self-interest and humanity. My remarks, howWe are compelled to admit that there is some- ever, were confined principally to those birds thing in this fact of nutrition, that no doctrine found in New England, that migrate from the of chemistry or physiology is able to explain. South in the spring, and passing the summer The fact is unquestionable, that turnips are ex- with us, return again in autumn. But there is cellent for fattening sheep and cattle, whether we another class of birds, arriving from the north in can explain why it is so or not. It is equally the fall and winter, that I consider very useful to true, as Mr. R. stated in the same speech, that the cultivators of the soil, they either remaining about 97 per cent. of the flat turnip, as shown by with us through the winter, or leisurely passing a chemical analysis, consists of water. These on to the South as the season advances, and returntwo facts, so apparently contradictory, are entirely ing, visit us again in the sping, on their way to above and beyond contradiction. We subjoin the their breeding-places at the north. It is to this following, on this subject, which appears in the class of our birds I wish to direct the attention of Northern Farmer :
your readers, and claim for them protection. "The vegetable I wish to recommend as the How far I have made good this claim, can be debest, all things considered, for milch cows in termined after reading the articles that may be winter, is white flat turnips. Some, perhaps, written upon the subject.
S. P. FOWLER. will object to the turnip, because it will affect Danvers Port, Jan. 26, 1855.
the taste of the milk and butter. So it does if • fed raw; this can be avoidled by boiling. For THE WINTER MIGRATORY BIRDS OF each cow, boil a half a bushel of turnips soft ;
NEW ENGLAND. No. 1. while hot, add five or six quarts of shorts, which will swell, and you will get the full worth of it. A mess like this fed to a cow once a day, will
These birds form a class whose habits and produce more milk of a good quality than any
mode of life are somewhat different from many of other feed at the same cost. Turnips fed in this the other feathered tribes. Some of them reside way do not taint either milk or butter. One in gloomy forests, and are seldom seen by man, thing in favor of turnips as feed for cows, is, that and being provided by nature with warm cloththey can be sown in August, or as late as the ing, they are enabled to resist the severest cold, first of September. I sowed some as late as Sep- and apparently are content with the most scanty tember, last year, which were very fine. Turnips fare ; their breeding-plaves are in the icy regions are also very profitable feed for pigs, when boiled of the North, and they are seen by us only in in the same way as for cows.”—-Plow, Loom and their migrations. In consequence of this limited Anvil.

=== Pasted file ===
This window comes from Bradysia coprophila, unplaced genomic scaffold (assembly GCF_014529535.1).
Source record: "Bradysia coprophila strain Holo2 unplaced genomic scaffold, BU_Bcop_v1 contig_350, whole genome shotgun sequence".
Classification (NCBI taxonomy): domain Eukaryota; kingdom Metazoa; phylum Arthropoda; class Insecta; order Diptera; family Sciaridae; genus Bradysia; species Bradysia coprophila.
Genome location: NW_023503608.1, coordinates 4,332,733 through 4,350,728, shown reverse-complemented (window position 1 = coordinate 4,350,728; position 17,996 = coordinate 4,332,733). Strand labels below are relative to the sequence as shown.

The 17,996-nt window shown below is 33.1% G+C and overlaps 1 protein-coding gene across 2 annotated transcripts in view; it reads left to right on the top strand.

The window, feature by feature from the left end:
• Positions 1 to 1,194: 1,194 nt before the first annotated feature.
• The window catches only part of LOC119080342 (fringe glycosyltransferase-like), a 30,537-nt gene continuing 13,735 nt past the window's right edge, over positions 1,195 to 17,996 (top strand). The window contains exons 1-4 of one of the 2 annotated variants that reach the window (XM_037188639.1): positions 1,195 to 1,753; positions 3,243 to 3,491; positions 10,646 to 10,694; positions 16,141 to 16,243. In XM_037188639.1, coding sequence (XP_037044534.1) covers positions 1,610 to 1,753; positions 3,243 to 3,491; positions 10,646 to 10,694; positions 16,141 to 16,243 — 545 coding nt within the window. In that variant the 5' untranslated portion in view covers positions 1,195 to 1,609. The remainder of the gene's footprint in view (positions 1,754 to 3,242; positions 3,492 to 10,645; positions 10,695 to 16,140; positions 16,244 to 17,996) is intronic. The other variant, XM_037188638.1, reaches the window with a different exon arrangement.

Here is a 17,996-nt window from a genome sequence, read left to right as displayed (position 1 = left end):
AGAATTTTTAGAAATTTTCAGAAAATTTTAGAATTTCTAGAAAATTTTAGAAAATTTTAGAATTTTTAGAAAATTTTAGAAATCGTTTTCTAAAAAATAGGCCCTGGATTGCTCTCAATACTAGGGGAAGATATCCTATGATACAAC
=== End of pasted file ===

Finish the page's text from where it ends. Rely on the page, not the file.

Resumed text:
time for observation, and their summer residence
in high northern latitudes, we see nothing of WIRE-WORMS—THEIR TENACITY of Life. I have them at home, when arrayed in their nuptial been experimenting a little with wire-worms. I dresses. Some of the birds inhabiting these cold took some quick lime and made a paste with it regions, are very hardy and robust, and covered about as thick as cream, and placed six wire- with a splendid plumage, and possess great pow: worms in it, stirring them in. I went to them in er of song; others are small, delicate and beautithree days, expecting to find them dead, but they ful birds, and excite our surprise that with such were as smart as ever, and crawled readily out of comparative feebleness of fight, they should take the lime. Not being satisfied with this, I procured such long journeys. They are strangers to beau
BY S. P. FOWLER.
tiful gardens and highly-cultivated fields, never been in the habit of transplanting the suckers entering them except in autumn when the sear from old trees, and then from these to another and yellow leaf is upon the trees, or in spring, generation, until they had completely degenerated when they have fallen to the ground, and before and could not be made to bear to any extent. the swollen buds have expanded. We should He doubted whether the habit of grafting on suppose that these feeble birds, after having such stocks would be successful. Dr. True enpassed the winter at the South, might some of dorsed the statement of Mr. Thompson. He rethem be induced by the natural beauties of our an- membered trees that bore the greatest quantity cient commonwealth, as seen in her forests, lakes, of fruit thirty-five years ago. Seedlings were rivers, orchards and gardens, to stop and pass the obtained from these which bore also ; but, during summer with us, and forego their journey to the a severe winter, the tops died, and an attempt was North. But this they seldom do, impelled, as they made to renew the stock by transplanting the probably are, by an instinct implanted in them suckers, but they never bore freels. This pracby an all-wise Providence, difficult for them to tice has been carried to a great extent, especially overcome. And did not this principle exist in among farmers in Maine, and had done much all animated nature, viz., a desire to inhabit par- to discourage them from cultivating the plum. ticular districts, we should see the strange specta- It had long been known that the apple would not cle of one portion of a country crowded with ani- succeed from such shoots, but it had escaped mals, while another portion, less attractive, notice in regard to the plum. If these facts were would be entirely destitute of them. But by the true, they should be more generally known. The wise arrangement of Nature as we now see it, habit of Western fruit-growers of root-grafting, animals, birds and plants, by their peculiar con- making two or more trees out of one original formation, are made capable and desirous of in- root, was of doubtful utility, although we need habiting particular districts, and are thus distrib- more information on that point. The people uted over the entire globe, so that no part of it, should know what they are about. Probably however cold, dreary and uninviting, is destitute fifty thousand apple trees were set out last spring of its inhabitants.